Contact & Info
Phone: 914 772 3727
Dance education involves a myriad of interrelated factors within the wider scope of national standards and teaching individual students. Theoretical understanding of how dance education can contribute to artistic, cultural and social development for students, provides a foundation with which to frame well-rounded pedagogical decisions. In addition, teaching students of diverse backgrounds adds another dimension important to making conducive pedagogical choices. Relevant to an effective philosophical approach can guide expectations appropriate for particular developmental stages, provide mindfulness in planning curriculum and identify specific strategies working within an educational institution setting. My overall aim is to develop understanding dance as artistic, individual and universal expressions of culture with connection to inclusive and valued experiences, good citizenship and lifelong learning for all students. Adopting educational framework that includes multicultural perspectives and inclusion is pertinent to developing cohesive dance teaching practices for diverse school populations. Educational ideology and theory has evolved from traditional top down approach to seeing students as a whole person with varied differences in how they learn (Dewey, 1938; Freire, 1998; Gardner, 1999; Vygotsky, 1978). In the past, limitations of the authoritarian approach revealed the potential to create an environment of anxiety, fear and stress for students producing learners full of intimidation less willing to question, explore, and take risks (Lakes, 2005). However, literature supports more ethical grounding from repressive to more emancipatory education to foster and nurture curiosity (Freire, 1998). This ‘transformative ideology’ views student freedom within the pedagogical scope as universal, with a foundation in valuing human curiosity (Freire, 1998). Students engaged in continuous transformation becoming ‘authentic learners’ of construction and reconstruction, with teachers equally subjected to the same process, is how education can evolve and empower students (hooks, 1994; Shor, 1992; Freire, 1998). Moving students toward ‘empowering education’ is a critical-democratic approach toward using ‘holistic pedagogy’ that sees individual growth as an active social process and students as whole human beings willing to explore and in engage in relevant and meaningful learning opportunities (Shor, 1992).
I am grateful to be among artists who can wholeheartedly say, "I love what I do!" As a Teaching Artist for numerous years, I take pride in developing programs suitable to a myriad of clients of diverse cultural , social and economic backgrounds. I have always sought opportunities to merge my passion for dance, percussion and arts education with my strong commitment to social and community activism. Teaching for over 30 years coupled with my background in stage performance, radio, film and television has provided the practical experience needed to deliver successful and diversified programs. I bring that experience into my classrooms yet am always open to learning from my students as we explore the possibilities of our engagement in creating dance together.
I have studied in many of the highly competitive conservatories and schools in New York. The moment I knew I wanted to dance was as an elementary school student in the Bronx where I furthered my training at the Bronx Dance Theater. Later, I graduated from LaGuardia High School of Music and Performing Arts in NYC. As a high school student, I sought additional pre-professional opportunities to continue training as a merit scholarship recipient with Alvin Ailey American Dance Center, Dance Theater of Harlem, Baile Hispanico, Broadway Dance Center and Herbert Bergof Studios. I continued to train intensively and was later accepted into a number of universities, choosing to study and eventually work at Purchase College, SUNY. As I continued my graduate education at CUNY Baruch in Higher Education Administration, I also found it was necessary to include study toward acquiring NYS license for teaching. I graduated from New York University with a 4.0, setting high standards for myself as I do for my students. I also thought it was of great importance to continue my own education to offer students valuable dance education based in new research, pedagogical practices of the 21st century and relevant to today's technologically savvy student.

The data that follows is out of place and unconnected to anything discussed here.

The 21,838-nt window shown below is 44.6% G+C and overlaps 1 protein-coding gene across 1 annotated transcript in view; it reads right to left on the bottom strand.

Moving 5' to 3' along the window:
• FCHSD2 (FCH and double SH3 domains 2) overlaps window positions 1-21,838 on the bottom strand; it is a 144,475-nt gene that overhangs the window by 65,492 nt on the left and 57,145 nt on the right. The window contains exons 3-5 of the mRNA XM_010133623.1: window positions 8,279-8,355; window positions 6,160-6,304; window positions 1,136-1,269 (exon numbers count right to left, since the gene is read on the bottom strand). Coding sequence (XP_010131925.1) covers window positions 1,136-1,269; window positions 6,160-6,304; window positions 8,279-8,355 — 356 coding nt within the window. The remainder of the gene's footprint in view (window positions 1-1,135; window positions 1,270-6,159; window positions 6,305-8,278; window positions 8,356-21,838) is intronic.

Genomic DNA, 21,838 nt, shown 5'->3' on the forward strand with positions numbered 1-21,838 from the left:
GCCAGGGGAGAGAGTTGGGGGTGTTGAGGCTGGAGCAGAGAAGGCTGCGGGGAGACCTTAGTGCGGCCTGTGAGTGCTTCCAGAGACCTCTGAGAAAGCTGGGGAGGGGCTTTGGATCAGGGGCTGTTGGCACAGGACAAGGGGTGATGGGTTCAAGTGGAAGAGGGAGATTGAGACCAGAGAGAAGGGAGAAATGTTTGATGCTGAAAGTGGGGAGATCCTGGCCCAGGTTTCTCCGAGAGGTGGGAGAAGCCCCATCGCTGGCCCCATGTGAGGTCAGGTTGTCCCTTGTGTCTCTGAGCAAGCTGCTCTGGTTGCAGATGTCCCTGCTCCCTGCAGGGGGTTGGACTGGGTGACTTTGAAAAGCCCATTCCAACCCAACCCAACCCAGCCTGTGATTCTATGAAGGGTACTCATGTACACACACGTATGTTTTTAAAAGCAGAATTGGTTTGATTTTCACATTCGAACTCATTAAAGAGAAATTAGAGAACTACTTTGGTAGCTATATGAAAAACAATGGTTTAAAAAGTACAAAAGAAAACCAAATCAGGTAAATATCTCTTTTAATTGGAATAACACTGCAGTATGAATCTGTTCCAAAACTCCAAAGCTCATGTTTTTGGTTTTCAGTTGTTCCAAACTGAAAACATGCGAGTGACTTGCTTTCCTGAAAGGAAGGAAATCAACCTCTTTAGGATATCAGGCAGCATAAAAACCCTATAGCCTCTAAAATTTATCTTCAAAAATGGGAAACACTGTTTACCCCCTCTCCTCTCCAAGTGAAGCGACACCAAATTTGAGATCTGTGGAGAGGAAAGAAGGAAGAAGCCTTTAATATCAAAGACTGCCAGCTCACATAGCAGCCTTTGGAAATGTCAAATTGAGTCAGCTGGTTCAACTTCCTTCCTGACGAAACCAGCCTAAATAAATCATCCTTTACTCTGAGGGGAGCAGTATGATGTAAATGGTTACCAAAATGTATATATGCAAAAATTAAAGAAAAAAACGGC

Teaching Artist Experience
I am grateful to be both a performer and an educator. Teaching helps me stay connected to the best part of myself which is to give and share for the betterment of building strong communities and good citizenship. Working at so many different schools and organizations offers the invaluable opportunity to spread the incomparable joy of music and dance/movement for all. Among them are school districts in Westchester such as Tarrytown, Yonkers, Mt. Vernon and Peekskill. In addition, I have taught classes and workshops at the university level. I am also committed to working with non-profit organizations in health and rehabilitation as well as a number of youth centers and group homes. Senior citizens and "at risk youth" are also important members of the fabric of all socially responsible communities. I have worked with senior programs and youth through YMCAs in Westchester, city nutrition programs and mental health facilities. I have also worked in private school environments. Among the schools are Harvey and Hackley Schools and several in NYC. Every group provides a new opportunity to widen the circle of dance education, its importance in our society and shares the joy dance and music dance for all.